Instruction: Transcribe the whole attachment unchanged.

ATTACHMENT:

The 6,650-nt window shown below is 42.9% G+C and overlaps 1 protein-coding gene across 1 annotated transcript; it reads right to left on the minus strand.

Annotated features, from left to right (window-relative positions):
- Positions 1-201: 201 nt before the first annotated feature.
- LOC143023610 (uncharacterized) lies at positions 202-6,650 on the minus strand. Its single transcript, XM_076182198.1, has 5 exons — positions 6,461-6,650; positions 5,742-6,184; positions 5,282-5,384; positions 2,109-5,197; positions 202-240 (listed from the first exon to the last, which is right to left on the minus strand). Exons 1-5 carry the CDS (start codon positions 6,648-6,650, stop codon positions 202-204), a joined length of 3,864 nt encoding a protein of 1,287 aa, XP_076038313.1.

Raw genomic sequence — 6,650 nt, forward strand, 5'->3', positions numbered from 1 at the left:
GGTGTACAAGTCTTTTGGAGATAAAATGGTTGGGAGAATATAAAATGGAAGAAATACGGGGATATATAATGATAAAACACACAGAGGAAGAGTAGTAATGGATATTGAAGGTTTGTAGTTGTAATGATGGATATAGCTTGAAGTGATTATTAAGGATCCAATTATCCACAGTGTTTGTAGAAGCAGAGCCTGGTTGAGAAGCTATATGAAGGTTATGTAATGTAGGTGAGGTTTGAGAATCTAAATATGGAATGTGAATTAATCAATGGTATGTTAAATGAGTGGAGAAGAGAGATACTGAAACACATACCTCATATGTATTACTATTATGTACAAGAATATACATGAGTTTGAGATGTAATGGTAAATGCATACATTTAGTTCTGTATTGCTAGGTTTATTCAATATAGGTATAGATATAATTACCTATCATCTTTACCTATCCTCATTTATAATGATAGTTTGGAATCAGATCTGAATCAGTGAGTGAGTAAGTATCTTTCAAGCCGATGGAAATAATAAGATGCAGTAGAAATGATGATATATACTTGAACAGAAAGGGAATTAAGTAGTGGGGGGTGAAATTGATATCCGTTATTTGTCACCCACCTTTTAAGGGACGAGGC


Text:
The 6,650-nt window shown below is 42.9% G+C and overlaps 1 protein-coding gene across 1 annotated transcript; it reads right to left on the minus strand.

Annotated features, from left to right (window-relative positions):
- Positions 1-201: 201 nt before the first annotated feature.
- LOC143023610 (uncharacterized) lies at positions 202-6,650 on the minus strand. Its single transcript, XM_076182198.1, has 5 exons — positions 6,461-6,650; positions 5,742-6,184; positions 5,282-5,384; positions 2,109-5,197; positions 202-240 (listed from the first exon to the last, which is right to left on the minus strand). Exons 1-5 carry the CDS (start codon positions 6,648-6,650, stop codon positions 202-204), a joined length of 3,864 nt encoding a protein of 1,287 aa, XP_076038313.1.

Raw genomic sequence — 6,650 nt, forward strand, 5'->3', positions numbered from 1 at the left:
GGTGTACAAGTCTTTTGGAGATAAAATGGTTGGGAGAATATAAAATGGAAGAAATACGGGGATATATAATGATAAAACACACAGAGGAAGAGTAGTAATGGATATTGAAGGTTTGTAGTTGTAATGATGGATATAGCTTGAAGTGATTATTAAGGATCCAATTATCCACAGTGTTTGTAGAAGCAGAGCCTGGTTGAGAAGCTATATGAAGGTTATGTAATGTAGGTGAGGTTTGAGAATCTAAATATGGAATGTGAATTAATCAATGGTATGTTAAATGAGTGGAGAAGAGAGATACTGAAACACATACCTCATATGTATTACTATTATGTACAAGAATATACATGAGTTTGAGATGTAATGGTAAATGCATACATTTAGTTCTGTATTGCTAGGTTTATTCAATATAGGTATAGATATAATTACCTATCATCTTTACCTATCCTCATTTATAATGATAGTTTGGAATCAGATCTGAATCAGTGAGTGAGTAAGTATCTTTCAAGCCGATGGAAATAATAAGATGCAGTAGAAATGATGATATATACTTGAACAGAAAGGGAATTAAGTAGTGGGGGGTGAAATTGATATCCGTTATTTGTCACCCACCTTTTAAGGGACGAGGC